Utah Serviceberry

    Utah Serviceberry

    Common Name(s):

    Utah Serviceberry

    Scientific Name:

    Amelanchier utahensis Koehne

    Scientific Name Synonyms:

    None known




    Life Span: Perennial

    Origin: Native

    Season: Cool

    Growth Characteristics: Utah serviceberry is a small tree or large shrub that is much branched or in clumps. Its average height at maturity is about 15 feet. Individual stems my average 5 to 6 inches in diameter. Reproduction is by seed or by sprouting from the root crown.

    Flowers/Inflorescence: The flowers of Utah serviceberry have white petals and grow in small clusters. In early spring, while in bloom, the entire plant is snowy white. Flowers April through June.

    Fruits/Seeds:  Seeds are formed in small apple-like pomes that are brown to black when ripe. The mealy portions of this fruit are juicy, sweet, and palatable.

    Leaves: An elliptical shaped leaf, with coarsely toothed margins, especially along the upper half of the blade. The leaf blades grow to about 1-½ inches in length, and are covered with fine, soft hairs. They fall from the twigs after turning brown in autumn.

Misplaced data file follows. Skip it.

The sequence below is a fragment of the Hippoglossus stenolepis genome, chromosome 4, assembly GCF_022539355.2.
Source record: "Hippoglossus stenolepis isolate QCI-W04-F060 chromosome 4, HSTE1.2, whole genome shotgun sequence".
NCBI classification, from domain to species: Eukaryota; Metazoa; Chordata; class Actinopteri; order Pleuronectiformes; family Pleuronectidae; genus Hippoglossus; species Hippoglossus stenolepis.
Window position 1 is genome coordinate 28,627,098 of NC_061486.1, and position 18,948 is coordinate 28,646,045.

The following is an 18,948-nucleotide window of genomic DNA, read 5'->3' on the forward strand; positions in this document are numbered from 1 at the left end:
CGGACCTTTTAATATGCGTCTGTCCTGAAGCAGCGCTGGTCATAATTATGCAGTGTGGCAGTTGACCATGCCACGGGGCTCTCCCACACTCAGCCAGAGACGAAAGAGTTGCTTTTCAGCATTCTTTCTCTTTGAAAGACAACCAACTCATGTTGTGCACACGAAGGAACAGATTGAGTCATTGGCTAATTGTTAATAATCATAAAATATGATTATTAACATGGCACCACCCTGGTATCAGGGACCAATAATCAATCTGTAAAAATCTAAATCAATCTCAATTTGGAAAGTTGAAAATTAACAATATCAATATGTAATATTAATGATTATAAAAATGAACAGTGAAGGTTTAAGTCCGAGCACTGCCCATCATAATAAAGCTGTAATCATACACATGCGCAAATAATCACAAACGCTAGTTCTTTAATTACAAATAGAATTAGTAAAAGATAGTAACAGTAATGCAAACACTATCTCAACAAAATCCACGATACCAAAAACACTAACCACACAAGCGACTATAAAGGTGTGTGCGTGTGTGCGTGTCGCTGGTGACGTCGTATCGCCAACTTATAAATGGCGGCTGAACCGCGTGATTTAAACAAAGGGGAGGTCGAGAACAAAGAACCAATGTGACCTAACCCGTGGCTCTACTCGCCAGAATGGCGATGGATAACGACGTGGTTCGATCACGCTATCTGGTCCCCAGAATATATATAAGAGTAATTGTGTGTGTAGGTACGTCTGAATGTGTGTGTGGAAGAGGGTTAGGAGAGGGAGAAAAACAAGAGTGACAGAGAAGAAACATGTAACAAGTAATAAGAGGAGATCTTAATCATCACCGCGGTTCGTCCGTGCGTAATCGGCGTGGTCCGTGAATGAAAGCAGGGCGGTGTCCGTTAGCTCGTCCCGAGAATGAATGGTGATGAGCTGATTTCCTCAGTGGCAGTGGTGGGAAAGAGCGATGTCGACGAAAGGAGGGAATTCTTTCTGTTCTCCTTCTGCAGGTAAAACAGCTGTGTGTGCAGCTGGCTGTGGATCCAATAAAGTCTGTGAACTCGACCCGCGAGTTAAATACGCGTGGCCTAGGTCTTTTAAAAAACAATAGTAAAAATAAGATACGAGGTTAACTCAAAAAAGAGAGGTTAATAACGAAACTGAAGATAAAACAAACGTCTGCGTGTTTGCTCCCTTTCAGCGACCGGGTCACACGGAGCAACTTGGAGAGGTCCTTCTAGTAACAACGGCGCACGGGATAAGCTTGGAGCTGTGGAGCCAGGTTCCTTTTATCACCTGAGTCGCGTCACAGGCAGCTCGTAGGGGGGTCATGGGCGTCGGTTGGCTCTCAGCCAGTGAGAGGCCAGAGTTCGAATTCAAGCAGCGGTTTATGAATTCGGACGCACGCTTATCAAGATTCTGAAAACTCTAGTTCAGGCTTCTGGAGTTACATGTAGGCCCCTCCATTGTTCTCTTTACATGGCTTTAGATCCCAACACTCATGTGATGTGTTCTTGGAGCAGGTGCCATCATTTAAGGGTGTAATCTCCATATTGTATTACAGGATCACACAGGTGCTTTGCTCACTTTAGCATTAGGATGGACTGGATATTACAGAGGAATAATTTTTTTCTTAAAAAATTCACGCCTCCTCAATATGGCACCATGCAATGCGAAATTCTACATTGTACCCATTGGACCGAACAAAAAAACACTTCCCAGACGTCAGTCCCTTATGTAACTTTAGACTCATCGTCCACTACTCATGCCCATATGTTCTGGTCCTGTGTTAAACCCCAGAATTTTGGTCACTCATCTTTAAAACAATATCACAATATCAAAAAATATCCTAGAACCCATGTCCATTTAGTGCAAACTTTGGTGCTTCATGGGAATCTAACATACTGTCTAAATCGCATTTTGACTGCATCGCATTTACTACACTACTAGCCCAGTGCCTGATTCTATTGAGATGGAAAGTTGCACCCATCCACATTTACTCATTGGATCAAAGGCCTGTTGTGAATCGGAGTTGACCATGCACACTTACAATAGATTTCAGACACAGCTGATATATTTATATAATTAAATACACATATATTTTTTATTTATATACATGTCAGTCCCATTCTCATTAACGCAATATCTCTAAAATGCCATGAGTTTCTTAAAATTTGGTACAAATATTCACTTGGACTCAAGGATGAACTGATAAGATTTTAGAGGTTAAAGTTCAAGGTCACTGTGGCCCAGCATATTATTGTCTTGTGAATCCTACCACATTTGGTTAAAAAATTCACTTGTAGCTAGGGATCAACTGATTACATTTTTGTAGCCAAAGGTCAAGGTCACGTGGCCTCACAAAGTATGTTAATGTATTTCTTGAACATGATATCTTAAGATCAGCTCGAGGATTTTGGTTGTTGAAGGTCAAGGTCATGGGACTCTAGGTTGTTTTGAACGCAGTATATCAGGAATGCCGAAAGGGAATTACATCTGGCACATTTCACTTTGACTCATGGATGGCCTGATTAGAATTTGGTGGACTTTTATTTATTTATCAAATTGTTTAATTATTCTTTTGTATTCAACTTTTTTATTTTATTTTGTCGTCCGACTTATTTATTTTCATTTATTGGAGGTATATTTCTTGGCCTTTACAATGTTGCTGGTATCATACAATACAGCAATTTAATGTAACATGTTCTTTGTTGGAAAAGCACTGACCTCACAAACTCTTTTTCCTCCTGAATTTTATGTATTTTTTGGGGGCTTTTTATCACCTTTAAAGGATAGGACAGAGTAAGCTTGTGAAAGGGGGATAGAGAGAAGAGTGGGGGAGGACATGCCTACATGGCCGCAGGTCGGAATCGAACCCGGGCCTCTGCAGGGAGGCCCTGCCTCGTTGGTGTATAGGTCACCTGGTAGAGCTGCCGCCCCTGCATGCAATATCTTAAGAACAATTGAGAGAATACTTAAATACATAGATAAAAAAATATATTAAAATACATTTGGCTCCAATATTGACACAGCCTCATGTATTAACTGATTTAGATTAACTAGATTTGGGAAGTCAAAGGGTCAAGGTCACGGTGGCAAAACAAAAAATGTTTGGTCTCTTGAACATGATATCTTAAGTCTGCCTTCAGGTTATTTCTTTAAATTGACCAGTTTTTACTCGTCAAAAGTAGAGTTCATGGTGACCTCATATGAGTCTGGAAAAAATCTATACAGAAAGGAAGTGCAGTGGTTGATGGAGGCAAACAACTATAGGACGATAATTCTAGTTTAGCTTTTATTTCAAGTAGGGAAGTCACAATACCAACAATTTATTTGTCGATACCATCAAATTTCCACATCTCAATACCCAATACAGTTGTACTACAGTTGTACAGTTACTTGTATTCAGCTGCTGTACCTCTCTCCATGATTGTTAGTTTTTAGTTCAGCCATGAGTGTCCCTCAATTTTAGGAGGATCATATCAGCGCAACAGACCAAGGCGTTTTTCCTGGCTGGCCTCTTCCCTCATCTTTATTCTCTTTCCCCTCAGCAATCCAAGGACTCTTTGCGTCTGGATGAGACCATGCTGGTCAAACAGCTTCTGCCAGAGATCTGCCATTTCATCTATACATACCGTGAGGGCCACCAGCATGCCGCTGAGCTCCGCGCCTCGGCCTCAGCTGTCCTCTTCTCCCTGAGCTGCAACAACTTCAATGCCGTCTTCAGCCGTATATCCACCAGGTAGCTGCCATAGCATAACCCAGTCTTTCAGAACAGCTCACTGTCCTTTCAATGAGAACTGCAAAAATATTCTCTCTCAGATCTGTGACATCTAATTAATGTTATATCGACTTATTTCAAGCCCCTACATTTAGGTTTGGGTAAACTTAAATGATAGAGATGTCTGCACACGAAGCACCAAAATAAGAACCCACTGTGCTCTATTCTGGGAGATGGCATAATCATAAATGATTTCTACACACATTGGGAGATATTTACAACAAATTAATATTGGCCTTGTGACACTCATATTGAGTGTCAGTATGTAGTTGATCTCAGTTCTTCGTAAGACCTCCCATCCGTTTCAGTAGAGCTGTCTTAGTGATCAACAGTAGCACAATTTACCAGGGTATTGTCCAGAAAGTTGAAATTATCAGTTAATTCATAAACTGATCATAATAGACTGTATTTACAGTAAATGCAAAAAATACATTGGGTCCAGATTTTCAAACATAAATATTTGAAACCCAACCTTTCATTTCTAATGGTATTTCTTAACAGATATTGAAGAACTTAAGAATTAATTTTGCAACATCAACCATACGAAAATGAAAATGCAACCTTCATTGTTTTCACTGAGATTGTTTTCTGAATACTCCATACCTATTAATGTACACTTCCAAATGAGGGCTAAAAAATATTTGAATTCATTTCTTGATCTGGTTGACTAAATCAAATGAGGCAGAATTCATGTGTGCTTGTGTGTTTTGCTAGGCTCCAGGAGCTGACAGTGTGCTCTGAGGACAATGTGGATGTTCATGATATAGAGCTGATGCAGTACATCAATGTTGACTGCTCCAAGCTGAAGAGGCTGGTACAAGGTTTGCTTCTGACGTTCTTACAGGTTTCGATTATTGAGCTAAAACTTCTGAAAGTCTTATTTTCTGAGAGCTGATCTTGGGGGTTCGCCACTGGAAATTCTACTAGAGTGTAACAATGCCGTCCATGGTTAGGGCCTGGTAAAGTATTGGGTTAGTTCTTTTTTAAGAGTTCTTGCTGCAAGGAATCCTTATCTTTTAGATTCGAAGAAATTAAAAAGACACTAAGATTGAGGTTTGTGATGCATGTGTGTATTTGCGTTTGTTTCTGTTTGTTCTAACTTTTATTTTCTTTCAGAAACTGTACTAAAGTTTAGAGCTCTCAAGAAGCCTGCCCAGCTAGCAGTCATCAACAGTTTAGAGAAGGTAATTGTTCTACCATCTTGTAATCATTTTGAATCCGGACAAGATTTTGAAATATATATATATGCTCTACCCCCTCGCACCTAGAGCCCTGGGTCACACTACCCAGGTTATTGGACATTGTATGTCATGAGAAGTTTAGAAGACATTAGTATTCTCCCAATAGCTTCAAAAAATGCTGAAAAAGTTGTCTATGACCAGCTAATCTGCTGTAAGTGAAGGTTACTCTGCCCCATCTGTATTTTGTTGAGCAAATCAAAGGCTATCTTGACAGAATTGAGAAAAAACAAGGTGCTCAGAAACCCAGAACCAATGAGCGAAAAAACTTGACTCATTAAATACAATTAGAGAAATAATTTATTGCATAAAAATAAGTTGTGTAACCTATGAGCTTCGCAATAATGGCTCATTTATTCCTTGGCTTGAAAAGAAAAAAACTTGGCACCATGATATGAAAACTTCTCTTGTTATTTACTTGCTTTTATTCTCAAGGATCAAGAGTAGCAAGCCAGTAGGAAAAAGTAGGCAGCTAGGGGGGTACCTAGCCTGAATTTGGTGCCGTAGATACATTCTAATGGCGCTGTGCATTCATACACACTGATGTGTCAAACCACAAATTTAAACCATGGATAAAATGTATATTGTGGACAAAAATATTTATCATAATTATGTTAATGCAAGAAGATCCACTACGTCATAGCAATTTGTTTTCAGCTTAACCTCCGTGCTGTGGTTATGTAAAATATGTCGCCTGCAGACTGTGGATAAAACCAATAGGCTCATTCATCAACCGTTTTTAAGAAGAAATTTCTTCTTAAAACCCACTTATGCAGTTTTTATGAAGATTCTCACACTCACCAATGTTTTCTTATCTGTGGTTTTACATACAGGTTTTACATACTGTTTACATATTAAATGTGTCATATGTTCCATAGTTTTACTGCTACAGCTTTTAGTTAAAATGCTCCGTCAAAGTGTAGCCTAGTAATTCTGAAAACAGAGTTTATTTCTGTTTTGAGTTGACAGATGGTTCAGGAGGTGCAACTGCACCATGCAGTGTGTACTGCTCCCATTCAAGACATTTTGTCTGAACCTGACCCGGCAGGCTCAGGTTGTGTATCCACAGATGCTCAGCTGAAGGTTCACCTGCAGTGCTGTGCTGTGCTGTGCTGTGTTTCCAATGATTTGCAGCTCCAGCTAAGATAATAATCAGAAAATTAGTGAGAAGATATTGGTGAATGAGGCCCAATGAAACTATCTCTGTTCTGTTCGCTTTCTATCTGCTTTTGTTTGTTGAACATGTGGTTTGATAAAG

Stems: Twigs are round, rather coarse, and somewhat covered with tiny hairs. The bark is mostly smooth and gray colored. The wood is soft and light.

    Ecological Adaptions:

    Utah serviceberry is widely scattered throughout the state. It is common in the more arid areas in canyons, rocky areas, and foothills, usually between 3,000 and 9,000 feet in elevation. Once it is established, it tolerates drought well.

    Soils: Utah serviceberry grows best on coarse to medium well-drained soils. It requires excellent drainage and is not salt tolerant.

    Associated Species: Pinyon pine, ponderosa pine, quaking aspen, gambel oak, bluebunch wheatgrass, Indian ricegrass.

    Uses and Management:

    The fruit of Utah serviceberry is an excellent source of bird food while the foliage is good browse for both wildlife and domestic livestock. It is a very important species for mule deer in the Great Basin. It provides good forage in late winter and early spring because it leafs out and blooms earlier than associated species. Utah serviceberry also provides good ground cover for watershed protection.

    Utah serviceberry has been used for fuel to a very limited degree. The fruit, both fresh and dried, was extensively used as food by Indians. The branches were used for making bows.